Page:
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Thursday, 16 February 2017
Page: 1273

Senator IAN MACDONALD (Queensland) (19:01): I do not really want to delay the chamber any further—I am conscious that many senators want to escape and go back to their homes—but I cannot let Senator Gallagher's response about Ms Gillard go unchallenged.

Senator Farrell: Point of order!

The CHAIR: That is correct; it was Senator Farrell.

Senator IAN MACDONALD: That is an unforgivable error that I do apologise for, Senator Farrell. History will show what Ms Gillard did or did not do.

Senator Farrell: I agree with that.

Senator IAN MACDONALD: It really was a continuation of the downward spiral started by Mr Rudd. Whilst you will have your views, I think Ms Gillard first appointed you to the ministry before you graciously stood aside so that Senator Wong could take top spot on the ticket, and then, as a result of Ms Gillard's popularity, you could not even get two senators up from South Australia.

Senator Pratt: This is not relevant. Get to the point.

Senator IAN MACDONALD: Sorry?

The CHAIR: Order! Please continue, Senator Macdonald.

Senator IAN MACDONALD: I would love to hear the interjection and see what it said.

Senator Pratt: No, you don't.

Senator IAN MACDONALD: We will perhaps agree to disagree on that, but I think history will be the judge. I am not going to support this amendment. It is in line with the other amendments that have been moved, but the parliament has clearly indicated its position. I go back to my original position I stated in my second reading contribution and in the amendments. I think prime ministers should have some entitlements. They have had a specific place in history. I do think, for the reasons I gave, citing the case of Mr Frank Ford, that there should be some curtailment on them, but prime ministers should have some support, and so I will not be supporting this.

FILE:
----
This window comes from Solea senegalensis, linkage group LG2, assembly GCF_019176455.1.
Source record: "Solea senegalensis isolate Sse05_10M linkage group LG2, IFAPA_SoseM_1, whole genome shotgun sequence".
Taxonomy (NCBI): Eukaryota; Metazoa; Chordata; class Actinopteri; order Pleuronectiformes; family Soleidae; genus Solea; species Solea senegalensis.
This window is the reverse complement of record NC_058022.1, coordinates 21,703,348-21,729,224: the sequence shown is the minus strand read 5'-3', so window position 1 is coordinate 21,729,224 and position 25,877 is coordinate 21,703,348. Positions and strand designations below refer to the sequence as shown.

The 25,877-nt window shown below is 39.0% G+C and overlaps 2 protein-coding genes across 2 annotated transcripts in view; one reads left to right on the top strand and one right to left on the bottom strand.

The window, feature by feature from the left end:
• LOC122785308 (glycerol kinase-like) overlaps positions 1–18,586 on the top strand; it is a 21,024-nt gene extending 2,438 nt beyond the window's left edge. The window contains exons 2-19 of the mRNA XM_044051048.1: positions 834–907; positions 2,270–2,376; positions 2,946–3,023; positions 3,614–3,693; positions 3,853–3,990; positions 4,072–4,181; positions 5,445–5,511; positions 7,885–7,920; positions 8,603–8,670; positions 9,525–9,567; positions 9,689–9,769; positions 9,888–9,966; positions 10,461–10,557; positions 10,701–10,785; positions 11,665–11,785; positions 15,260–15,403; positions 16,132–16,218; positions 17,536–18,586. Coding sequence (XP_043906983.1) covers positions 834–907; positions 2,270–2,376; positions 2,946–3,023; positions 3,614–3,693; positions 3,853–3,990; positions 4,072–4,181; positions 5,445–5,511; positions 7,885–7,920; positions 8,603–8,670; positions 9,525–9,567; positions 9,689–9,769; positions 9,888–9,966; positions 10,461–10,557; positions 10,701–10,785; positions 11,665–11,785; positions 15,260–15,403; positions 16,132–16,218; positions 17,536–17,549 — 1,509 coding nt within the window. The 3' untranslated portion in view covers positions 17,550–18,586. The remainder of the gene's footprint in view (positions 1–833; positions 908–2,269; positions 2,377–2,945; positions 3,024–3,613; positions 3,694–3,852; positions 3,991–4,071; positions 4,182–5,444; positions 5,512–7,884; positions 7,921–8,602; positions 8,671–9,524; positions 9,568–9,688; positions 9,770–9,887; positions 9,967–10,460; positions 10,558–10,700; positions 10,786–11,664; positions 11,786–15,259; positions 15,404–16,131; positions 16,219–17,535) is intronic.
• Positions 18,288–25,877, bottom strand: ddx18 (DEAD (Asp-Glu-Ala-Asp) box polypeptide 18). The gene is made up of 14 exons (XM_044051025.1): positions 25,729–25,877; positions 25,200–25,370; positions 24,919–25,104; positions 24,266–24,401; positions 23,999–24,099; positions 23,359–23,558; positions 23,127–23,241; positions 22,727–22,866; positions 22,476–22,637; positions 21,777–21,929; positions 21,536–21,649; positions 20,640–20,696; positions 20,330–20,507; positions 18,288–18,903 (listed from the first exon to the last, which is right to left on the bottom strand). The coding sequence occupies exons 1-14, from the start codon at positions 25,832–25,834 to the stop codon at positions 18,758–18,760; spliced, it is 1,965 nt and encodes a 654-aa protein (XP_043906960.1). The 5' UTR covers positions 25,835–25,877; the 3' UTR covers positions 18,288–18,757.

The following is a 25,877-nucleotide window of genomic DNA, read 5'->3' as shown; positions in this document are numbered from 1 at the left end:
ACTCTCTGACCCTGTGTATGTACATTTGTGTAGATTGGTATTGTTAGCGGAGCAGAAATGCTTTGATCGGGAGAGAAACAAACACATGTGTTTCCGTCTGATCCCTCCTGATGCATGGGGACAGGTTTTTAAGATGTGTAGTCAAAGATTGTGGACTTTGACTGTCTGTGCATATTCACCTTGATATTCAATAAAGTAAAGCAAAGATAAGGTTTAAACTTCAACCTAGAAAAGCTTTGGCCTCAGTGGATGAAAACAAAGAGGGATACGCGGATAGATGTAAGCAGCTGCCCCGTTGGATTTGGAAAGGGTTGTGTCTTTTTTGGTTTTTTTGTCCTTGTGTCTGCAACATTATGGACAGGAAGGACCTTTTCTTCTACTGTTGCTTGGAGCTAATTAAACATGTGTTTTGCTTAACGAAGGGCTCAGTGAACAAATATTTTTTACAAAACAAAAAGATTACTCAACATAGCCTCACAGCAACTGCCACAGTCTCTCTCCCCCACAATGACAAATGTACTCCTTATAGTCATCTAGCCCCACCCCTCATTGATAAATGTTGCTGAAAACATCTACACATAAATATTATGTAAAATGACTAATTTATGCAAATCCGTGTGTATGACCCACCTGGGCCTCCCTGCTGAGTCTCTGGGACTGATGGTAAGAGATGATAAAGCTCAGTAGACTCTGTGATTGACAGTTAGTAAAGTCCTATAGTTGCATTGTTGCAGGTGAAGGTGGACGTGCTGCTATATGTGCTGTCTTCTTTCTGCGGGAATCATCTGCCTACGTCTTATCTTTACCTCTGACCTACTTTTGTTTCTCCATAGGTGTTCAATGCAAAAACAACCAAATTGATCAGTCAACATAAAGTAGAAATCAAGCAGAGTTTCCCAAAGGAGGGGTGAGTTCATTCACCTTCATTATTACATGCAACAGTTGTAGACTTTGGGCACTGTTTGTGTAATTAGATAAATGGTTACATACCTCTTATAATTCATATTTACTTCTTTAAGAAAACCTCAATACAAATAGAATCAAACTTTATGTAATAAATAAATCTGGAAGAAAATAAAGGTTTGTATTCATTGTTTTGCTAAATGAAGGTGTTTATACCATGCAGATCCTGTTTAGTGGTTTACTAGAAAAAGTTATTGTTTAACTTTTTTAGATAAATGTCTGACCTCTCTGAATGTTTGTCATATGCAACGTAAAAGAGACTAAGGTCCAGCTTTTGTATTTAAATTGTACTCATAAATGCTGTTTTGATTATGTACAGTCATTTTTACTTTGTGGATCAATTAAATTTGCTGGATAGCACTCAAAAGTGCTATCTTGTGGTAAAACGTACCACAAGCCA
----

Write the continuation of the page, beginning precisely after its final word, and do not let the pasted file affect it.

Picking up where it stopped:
I again highlight my position in that, if it is good enough for other parliamentarians, it is good enough for former prime ministers. I think history will show that this retrospective taking away of rights was wrong. It should not be allowed in our society. If the minister indicates there has been serious retrospective legislation before this chamber in the last eight years then I am sorry I have missed it. I was aware of it in the proposals to alter superannuation just at the end of last year. I became aware that there were two retrospective elements of it. I told the Treasurer privately and subsequently indicated publicly that I would be voting against retrospectivity. I am pleased that the Treasurer got the message, not only from me but from others as well, and we voted against it. If the minister is correct that there has been other clearly retrospective legislation passed then I am sorry I missed it, because I also would have voted against that.

It reminds me that the Scrutiny of Bills Committee, in looking at this legislation, made a comment about it being retrospective back to March 2014. I have a high regard for the Scrutiny of Bills Committee. I myself used to chair that committee once, and I know the focus that committee has on retrospective legislation. I have to say in this instance I do not know what happened to the committee. They missed the point entirely. It was not the retrospectivity back to 2014 that was an issue; it was the retrospectivity back to 1918 that I thought was the issue, and I am a bit disappointed that the Scrutiny of Bills Committee did not raise that issue. Perhaps that committee is comprised of government and opposition members who knew what their masters wanted in this particular bill and reported accordingly, but it is disappointing to me.

The CHAIR: The question is that amendments (1)-(3) and (5)-(25) on sheet 8071 moved together by Senator Hanson be agreed to.